Sanlam also covers Construction All Risks (CAR) and Erection All Risks (EAR) through its specialist underwriter Mirabilis, as well as project liabilities through its niche casualty insurance provider SHA.
The UNDP’s Odera said: “More should be done to bring local insurers to the table when government-to-government infrastructure transactions are signed to gradually grow capacity and technical know-how.” This could be via a prescribed level of local insurance cover built into contracts. “This would then allow portions if not all performance/guarantee bonds being taken up by local insurers,” she said.
“If [African insurers] don’t get the opportunity to compete to offer
their services, then it remains just a dream.”
Linet Odera, UNDP’s Africa Specialist for Insurance and Risk Finance
Many African insurers’ balance sheets are not currently strong enough to provide specialized political risk insurance and credit enhancement products to multi-million, multi-decade infrastructure projects. But African insurers could offer other products related to the construction, such as environmental liability against weather impacting the construction or protection for contractor worker injuries or equipment damage.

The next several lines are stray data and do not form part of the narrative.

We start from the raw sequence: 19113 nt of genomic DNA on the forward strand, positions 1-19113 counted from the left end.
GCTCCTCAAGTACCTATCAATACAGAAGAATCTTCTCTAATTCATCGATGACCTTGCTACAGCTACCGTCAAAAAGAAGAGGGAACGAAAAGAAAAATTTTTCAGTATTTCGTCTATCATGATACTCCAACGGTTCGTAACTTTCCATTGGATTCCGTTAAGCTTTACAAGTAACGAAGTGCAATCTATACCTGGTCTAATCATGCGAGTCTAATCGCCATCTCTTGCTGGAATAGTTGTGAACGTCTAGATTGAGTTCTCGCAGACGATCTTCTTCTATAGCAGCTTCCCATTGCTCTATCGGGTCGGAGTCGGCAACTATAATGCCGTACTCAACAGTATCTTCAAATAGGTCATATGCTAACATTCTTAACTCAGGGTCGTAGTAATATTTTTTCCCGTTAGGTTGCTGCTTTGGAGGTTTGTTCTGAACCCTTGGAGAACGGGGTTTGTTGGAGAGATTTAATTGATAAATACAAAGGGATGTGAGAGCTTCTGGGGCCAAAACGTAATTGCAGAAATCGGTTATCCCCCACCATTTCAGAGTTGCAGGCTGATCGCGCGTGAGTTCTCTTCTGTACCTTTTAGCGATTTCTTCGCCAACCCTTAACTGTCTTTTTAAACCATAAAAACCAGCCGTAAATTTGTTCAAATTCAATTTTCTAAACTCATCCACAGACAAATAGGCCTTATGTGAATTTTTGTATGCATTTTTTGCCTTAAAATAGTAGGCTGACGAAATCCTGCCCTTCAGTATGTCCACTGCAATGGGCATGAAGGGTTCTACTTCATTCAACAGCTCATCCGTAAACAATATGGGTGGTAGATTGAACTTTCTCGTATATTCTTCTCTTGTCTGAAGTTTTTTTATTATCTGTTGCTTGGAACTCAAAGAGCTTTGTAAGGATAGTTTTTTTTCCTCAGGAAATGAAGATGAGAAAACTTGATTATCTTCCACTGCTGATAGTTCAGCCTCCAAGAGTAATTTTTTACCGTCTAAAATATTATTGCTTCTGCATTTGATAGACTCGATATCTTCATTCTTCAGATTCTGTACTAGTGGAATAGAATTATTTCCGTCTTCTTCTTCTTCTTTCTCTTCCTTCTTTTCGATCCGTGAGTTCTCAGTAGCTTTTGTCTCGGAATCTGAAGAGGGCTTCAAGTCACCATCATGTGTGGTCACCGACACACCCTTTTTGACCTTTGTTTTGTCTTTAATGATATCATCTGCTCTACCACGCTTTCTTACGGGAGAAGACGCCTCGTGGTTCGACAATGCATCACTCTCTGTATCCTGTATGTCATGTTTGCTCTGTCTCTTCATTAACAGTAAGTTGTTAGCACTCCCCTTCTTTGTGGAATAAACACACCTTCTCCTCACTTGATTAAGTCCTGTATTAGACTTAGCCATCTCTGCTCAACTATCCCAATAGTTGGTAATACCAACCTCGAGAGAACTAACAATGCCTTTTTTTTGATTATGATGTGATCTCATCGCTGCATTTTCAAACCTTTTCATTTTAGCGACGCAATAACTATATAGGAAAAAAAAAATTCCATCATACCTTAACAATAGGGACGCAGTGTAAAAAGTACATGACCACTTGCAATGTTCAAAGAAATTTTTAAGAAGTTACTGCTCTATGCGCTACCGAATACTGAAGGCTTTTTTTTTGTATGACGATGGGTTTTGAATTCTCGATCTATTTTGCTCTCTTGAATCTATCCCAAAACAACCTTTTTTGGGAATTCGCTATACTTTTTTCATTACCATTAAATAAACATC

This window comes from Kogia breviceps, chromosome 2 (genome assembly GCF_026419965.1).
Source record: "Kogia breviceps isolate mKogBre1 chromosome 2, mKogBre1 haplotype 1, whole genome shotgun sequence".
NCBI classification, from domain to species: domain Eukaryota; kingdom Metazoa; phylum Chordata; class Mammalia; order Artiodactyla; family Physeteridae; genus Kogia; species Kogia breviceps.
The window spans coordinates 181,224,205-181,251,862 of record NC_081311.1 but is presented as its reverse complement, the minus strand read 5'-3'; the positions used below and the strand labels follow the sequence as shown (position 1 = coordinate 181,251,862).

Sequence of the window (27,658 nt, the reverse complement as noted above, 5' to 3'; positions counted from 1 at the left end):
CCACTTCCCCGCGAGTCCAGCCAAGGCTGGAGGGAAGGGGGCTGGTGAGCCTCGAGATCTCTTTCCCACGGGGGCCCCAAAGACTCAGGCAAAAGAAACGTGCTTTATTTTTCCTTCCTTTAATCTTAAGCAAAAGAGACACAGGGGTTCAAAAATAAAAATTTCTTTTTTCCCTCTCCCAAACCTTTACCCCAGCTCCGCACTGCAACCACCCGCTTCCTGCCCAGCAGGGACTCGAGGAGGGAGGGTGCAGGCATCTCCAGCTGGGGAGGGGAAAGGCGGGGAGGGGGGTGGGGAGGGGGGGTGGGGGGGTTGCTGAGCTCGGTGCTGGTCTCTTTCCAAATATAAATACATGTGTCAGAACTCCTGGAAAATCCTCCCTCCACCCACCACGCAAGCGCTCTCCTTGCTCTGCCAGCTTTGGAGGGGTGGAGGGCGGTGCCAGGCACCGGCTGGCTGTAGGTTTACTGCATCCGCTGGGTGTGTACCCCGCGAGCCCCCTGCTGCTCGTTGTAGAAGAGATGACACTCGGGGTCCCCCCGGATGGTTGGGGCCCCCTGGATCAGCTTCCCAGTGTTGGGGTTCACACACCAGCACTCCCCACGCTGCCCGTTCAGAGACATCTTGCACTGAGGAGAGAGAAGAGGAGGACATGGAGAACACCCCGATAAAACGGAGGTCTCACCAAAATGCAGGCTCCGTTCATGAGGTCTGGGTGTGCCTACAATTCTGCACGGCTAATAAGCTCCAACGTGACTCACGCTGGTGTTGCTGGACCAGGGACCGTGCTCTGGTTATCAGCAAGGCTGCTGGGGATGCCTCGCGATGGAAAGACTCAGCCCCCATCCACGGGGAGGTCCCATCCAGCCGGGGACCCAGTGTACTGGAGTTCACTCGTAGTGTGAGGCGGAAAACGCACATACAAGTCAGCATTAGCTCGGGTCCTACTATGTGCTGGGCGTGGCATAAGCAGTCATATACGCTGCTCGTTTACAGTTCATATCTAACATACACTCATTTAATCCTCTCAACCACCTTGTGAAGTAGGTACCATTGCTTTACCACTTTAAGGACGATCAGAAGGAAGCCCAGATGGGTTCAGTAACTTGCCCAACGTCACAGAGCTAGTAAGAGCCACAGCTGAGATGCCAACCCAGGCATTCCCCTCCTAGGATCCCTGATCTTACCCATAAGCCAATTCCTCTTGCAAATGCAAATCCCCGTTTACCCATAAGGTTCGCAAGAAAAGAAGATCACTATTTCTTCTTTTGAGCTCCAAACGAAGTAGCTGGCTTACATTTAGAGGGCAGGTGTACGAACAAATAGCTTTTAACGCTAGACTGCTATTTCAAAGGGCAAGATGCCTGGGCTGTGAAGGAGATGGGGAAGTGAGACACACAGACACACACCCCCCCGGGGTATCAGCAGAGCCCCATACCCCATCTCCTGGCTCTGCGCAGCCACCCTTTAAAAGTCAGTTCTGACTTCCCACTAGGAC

“But if they don’t get the opportunity to compete to offer their services, then it remains just a dream,” said Odera.
However, a recent surge in M&A activity may improve African insurers’ capabilities.
African Insurance: M&A activity
– Sunu Group (Senegal) acquires Allianz Africa subsidiaries in Benin, Burkina Faso, Mali and Togo.
– Momentum Metropolitan (South Africa), acquires Alexander Forbes’ non-life activities for $130M and later adds Forbes’ Namibia operations.
– Jubilee Holding Limited, East Africa’s largest insurance group, enters a strategic partnership on non-life activity in Kenya, Tanzania, Uganda, Burundi and Mauritius with international player Allianz.
– Sanlam (South Africa) takes full ownership of Nigerian financial group FBN Holdings. Sanlam is now Africa’s largest insurer after acquiring Morocco Saham Finances in three deals from 2016 to 2018.
African insurers with the capacity
- Nairobi-headquartered African Trade Insurance Agency (ATI) is already active in green infrastructure underwriting, providing insurance protection against political risk for the projects.
- Nigeria-based Africa Re and Kenya-based Zep Re are others touted by the UNDP as insurers with the capabilities to underwrite green infrastructure.
A funding role
Aside from underwriting, insurers as the world’s largest pool of capital along with pension funds, are also being backed as key investors in green infrastructure.